A big, woodsy beard is a thing of beauty. But it can easily look out of place in a lineup of suited groomsmen. Fortunately, a clean two-button and a hirsute face don’t need to be mutually exclusive.
“This comes up all the time with my clients,” says Paul Langevin, a master barber at Blind Barber in Brooklyn. “Guys don’t think they can go formal and still keep their beard.” If you spent the better part of a year on your whiskers, you won’t want to part ways with it over a wedding. “The good news is, you don’t have to,” he says. “Men are always relieved when I tell them that the fix is fairly easy.”
Step One: Pare Down
What you want is for the beard to stand out as your main accessory, rather than having it perceived as an extension of the unruly, overgrown hair on your scalp. In other words, to make a big beard work in a formal setting, keep everything else on the conservative side.
“You want to create a contrast between your beard and the hair on your head,” he says. “That means getting a haircut with sharper sides and a shorter top — anything to offset a gangly beard.” Note: If you have long hair and are truly loathe to cut it, use a wax (such as Blind Barber’s 60 Proof Hair Wax, $18) or a light hold cream (try Baxter of California’s Grooming Cream, $20) to smooth hair back and in place. Then tie it in a low ponytail.
Step Two: Master the Fade
There is a tricky no-man’s land below the ear where your beard hair blends into the sideburns. Left to its own devices, this area tends to look wild and unkempt. Keep it in line. “You can take an out-of-control beard and make it look sharp simply by tapering the sides from the cheekbones up into the haircut,” Langevin says. You can try this yourself using a trimmer with multiple guard settings. Start with the longest guard, and work your way down until you achieve the desired look. Better yet, save yourself the stress and ask your barber to do it.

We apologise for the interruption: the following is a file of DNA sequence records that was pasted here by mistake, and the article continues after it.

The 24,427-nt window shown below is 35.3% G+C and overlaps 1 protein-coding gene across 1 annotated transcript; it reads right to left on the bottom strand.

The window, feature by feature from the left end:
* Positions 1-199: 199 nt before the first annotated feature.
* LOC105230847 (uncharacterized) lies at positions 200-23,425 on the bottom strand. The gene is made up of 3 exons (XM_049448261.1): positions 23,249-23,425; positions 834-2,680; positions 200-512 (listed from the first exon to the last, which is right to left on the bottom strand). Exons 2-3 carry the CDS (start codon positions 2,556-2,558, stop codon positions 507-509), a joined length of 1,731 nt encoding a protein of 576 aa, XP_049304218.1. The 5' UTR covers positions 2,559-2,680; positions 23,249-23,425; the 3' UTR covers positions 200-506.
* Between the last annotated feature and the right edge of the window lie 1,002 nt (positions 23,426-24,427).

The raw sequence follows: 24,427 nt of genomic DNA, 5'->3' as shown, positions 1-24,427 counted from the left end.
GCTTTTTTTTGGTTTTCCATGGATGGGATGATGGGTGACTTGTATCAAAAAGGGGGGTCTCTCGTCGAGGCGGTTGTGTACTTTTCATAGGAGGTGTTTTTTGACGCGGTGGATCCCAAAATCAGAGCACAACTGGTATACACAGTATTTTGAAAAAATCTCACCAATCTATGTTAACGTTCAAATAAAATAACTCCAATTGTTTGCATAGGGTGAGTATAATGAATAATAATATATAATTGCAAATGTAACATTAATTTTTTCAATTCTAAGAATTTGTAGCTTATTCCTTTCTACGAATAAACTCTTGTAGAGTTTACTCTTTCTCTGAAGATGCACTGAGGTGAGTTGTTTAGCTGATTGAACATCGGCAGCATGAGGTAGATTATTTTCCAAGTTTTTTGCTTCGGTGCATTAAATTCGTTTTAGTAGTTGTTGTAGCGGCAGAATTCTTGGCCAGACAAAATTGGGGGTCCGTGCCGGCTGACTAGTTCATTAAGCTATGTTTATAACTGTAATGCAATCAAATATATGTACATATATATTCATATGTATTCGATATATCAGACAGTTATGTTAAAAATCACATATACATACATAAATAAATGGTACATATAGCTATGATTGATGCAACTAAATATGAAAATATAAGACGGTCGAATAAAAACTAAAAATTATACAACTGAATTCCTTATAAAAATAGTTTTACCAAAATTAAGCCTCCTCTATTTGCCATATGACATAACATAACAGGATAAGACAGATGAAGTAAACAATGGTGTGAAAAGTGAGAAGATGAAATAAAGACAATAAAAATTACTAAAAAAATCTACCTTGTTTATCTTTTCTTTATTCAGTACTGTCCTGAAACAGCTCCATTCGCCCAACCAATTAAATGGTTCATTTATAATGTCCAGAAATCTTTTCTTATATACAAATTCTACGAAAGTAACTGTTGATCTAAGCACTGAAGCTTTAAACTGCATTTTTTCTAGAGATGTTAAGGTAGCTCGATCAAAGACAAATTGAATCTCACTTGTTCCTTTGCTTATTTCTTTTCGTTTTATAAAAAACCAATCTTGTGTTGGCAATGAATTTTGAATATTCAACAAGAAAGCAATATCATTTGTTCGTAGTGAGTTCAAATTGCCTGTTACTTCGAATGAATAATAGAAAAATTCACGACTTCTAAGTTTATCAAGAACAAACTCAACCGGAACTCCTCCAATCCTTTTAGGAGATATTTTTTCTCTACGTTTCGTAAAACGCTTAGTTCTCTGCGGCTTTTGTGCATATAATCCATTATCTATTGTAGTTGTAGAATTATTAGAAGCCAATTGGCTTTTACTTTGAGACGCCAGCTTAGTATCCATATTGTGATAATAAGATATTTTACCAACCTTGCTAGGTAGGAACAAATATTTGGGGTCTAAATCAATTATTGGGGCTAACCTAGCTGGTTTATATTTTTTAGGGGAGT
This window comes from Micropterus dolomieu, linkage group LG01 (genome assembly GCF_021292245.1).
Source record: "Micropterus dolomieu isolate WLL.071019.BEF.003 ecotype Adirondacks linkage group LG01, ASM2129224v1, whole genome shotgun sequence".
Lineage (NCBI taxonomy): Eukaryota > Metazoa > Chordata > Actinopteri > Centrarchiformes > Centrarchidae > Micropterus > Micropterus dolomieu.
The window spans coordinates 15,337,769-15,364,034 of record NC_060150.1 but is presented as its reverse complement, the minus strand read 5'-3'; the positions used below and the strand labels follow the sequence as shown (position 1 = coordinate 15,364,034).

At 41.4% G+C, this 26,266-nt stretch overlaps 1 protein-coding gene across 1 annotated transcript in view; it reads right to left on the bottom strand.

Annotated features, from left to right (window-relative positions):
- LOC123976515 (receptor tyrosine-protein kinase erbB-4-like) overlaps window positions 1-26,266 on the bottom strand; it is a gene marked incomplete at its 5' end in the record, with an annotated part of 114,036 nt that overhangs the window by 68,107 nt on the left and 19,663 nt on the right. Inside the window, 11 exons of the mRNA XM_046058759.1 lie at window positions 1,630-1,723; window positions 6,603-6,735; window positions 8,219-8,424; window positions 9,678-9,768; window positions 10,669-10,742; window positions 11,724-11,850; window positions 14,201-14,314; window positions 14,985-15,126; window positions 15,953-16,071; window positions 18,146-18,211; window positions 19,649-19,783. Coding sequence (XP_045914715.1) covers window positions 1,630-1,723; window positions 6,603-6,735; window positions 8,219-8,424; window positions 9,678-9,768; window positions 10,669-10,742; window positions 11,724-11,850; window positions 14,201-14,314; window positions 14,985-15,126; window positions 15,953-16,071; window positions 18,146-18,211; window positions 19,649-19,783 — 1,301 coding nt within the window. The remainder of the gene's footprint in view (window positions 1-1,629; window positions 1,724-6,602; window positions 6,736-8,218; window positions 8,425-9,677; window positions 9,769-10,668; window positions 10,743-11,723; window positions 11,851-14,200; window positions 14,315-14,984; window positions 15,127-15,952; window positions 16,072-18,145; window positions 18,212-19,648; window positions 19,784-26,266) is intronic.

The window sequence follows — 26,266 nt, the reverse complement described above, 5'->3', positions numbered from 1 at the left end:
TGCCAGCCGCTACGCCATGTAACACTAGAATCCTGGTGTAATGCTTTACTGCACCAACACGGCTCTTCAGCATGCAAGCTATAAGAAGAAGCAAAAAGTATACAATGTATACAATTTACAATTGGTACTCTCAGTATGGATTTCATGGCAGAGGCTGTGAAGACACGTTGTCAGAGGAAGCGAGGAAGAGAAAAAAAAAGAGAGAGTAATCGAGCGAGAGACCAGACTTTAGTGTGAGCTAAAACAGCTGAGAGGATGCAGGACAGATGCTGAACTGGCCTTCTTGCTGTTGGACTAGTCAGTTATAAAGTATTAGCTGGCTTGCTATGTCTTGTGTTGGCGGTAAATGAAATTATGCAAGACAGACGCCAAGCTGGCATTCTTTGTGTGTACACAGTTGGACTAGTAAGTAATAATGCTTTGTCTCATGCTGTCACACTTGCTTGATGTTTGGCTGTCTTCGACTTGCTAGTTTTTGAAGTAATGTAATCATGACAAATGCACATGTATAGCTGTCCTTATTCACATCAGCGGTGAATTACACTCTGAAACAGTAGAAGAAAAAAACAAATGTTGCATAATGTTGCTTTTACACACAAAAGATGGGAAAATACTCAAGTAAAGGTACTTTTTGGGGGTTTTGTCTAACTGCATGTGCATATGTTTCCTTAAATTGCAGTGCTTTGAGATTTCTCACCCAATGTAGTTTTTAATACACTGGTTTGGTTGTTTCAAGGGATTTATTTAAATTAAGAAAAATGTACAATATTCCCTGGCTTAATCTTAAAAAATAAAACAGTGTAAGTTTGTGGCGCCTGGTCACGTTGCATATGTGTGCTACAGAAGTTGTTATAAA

Step Three: Mind the Mustache
Keep your ’stache streamlined. “You want the upper lip line to be tidy,” Langevin says. “Some guys have a longer mustache, in which case they can apply a balm with their index finger to move the hair from the centerline to the corners in a smooth fashion.” (Try the Badger Balm Navigator Class Mustache Balm, $10.99.) Other guys do better with a shorter look: Ask your barber to trim just where your mustache meets your upper lip “so you don’t look like a wild animal,” Langevin suggests.
Step Four: Rein in Flyaways
A lot of men focus on keeping the perimeters neat, but one of the main culprits of a sloppy beard is the frizz caused by those wispy stragglers that won’t lay flat and seem to grow at a rate different than the rest of the hair. Creating an even terrain is key to turning an outdoorsman’s beard into a more gentrified appearance. “Once you’ve tidied up the edges, you can finish it off with a nice bit of scissoring to get rid of the flyaway hair sticking out,” Langevin says. To start, run a comb through your entire beard so hairs are fully extended and lying in the same direction. Second, comb the hair out and away from your face. Observe the one or two rogue hairs. Trim them to a length that matches the rest.
Step Five: Know Your Product
Polish off your sharp new beard look with a little styling product. “You can use pomade or a beard balm,” Langevin says. (One to try: Oliver Ridge Company’s Woodshop Beard Balm, $18.)
“I do not recommend using a beard oil for this,” Langevin says. “Beard oils are great for moisturizing the skin underneath and to prevent itchiness, but they don’t give you the hold of a styling aid.” To keep the beard from looking weighed down, apply the balm only to the hair surface. Work up a dime-sized amount of product in your hands first, then lightly tap the edges of your beard to reign in excess fuzz. You’ll be left with a sculpted look that works as well with a linen suit as it does with your surf trunks.
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